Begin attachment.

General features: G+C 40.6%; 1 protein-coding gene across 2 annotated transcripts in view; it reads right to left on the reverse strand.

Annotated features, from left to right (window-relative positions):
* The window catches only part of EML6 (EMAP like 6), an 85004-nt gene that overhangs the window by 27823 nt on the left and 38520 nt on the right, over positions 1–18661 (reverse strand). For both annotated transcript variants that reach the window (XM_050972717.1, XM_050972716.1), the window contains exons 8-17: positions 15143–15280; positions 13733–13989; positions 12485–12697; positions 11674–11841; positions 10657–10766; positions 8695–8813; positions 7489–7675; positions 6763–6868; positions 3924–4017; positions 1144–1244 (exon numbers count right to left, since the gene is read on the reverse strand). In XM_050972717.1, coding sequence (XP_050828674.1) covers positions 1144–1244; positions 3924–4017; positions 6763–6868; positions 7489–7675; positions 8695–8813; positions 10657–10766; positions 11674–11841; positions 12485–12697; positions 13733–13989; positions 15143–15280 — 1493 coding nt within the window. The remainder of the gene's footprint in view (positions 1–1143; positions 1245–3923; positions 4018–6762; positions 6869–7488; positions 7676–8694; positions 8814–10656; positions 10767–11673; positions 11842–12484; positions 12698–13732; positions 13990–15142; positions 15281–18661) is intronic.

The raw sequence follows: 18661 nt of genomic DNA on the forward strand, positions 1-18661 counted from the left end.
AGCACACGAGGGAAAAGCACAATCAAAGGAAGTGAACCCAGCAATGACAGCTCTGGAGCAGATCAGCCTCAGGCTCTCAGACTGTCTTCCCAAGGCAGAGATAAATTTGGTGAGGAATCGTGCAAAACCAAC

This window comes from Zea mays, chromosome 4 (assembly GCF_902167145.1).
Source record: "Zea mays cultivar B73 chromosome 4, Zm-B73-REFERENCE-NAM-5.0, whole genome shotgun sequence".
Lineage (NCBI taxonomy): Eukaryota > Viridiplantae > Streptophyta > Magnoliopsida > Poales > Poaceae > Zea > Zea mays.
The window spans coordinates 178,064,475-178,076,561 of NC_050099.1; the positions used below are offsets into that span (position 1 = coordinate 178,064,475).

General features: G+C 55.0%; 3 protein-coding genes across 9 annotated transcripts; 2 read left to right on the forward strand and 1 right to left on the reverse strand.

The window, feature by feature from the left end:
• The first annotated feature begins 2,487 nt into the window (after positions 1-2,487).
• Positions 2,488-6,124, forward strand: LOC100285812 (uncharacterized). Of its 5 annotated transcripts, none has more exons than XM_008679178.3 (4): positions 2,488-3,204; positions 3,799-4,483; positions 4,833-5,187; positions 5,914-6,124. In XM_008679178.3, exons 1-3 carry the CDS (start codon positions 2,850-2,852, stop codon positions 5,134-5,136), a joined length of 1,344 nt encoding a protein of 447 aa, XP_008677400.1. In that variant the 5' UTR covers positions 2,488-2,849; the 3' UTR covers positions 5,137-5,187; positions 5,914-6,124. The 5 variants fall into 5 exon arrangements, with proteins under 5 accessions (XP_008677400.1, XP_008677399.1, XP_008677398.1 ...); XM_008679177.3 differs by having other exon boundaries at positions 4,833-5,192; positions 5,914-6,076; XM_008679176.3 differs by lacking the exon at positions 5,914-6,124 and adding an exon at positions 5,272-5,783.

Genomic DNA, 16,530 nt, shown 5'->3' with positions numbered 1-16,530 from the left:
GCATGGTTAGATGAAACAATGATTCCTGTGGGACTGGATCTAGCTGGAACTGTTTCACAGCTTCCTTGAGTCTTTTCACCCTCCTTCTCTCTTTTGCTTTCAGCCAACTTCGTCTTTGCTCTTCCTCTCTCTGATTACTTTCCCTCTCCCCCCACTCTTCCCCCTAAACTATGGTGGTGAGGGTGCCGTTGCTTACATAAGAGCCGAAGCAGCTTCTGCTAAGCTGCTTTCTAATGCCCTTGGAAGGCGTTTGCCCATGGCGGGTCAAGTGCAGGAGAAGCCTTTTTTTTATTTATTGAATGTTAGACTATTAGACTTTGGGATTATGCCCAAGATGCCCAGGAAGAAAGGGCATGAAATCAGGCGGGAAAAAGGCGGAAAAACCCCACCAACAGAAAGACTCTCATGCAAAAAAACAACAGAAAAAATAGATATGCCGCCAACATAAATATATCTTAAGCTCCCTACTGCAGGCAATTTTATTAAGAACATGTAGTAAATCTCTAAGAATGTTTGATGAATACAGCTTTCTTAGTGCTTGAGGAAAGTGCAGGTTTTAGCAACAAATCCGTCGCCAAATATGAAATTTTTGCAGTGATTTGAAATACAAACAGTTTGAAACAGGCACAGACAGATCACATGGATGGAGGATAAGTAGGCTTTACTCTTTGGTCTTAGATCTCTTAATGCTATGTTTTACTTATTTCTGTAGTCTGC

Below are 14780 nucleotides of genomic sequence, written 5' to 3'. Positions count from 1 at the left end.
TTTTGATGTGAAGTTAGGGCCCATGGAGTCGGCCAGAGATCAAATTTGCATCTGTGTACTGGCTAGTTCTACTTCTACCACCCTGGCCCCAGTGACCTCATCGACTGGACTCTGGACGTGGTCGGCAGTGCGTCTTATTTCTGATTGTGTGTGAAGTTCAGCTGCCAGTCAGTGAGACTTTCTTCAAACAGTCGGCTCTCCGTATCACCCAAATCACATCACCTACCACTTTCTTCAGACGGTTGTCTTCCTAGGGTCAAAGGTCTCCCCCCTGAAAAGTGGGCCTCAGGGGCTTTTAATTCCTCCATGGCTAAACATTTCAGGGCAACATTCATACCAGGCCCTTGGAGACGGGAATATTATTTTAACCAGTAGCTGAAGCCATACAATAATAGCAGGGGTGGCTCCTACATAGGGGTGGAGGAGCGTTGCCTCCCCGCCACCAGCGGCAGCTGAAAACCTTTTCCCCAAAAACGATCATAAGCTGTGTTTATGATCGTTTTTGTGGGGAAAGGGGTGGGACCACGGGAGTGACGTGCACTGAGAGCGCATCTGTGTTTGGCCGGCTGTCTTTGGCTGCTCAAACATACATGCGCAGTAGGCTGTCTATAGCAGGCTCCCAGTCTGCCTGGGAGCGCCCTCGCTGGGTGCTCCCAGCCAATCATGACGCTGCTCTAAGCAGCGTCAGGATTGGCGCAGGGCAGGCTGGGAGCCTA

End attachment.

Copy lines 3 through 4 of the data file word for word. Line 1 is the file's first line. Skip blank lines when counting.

* The window catches only part of EML6 (EMAP like 6), an 85004-nt gene that overhangs the window by 27823 nt on the left and 38520 nt on the right, over positions 1–18661 (reverse strand). For both annotated transcript variants that reach the window (XM_050972717.1, XM_050972716.1), the window contains exons 8-17: positions 15143–15280; positions 13733–13989; positions 12485–12697; positions 11674–11841; positions 10657–10766; positions 8695–8813; positions 7489–7675; positions 6763–6868; positions 3924–4017; positions 1144–1244 (exon numbers count right to left, since the gene is read on the reverse strand). In XM_050972717.1, coding sequence (XP_050828674.1) covers positions 1144–1244; positions 3924–4017; positions 6763–6868; positions 7489–7675; positions 8695–8813; positions 10657–10766; positions 11674–11841; positions 12485–12697; positions 13733–13989; positions 15143–15280 — 1493 coding nt within the window. The remainder of the gene's footprint in view (positions 1–1143; positions 1245–3923; positions 4018–6762; positions 6869–7488; positions 7676–8694; positions 8814–10656; positions 10767–11673; positions 11842–12484; positions 12698–13732; positions 13990–15142; positions 15281–18661) is intronic.

The raw sequence follows: 18661 nt of genomic DNA on the forward strand, positions 1-18661 counted from the left end.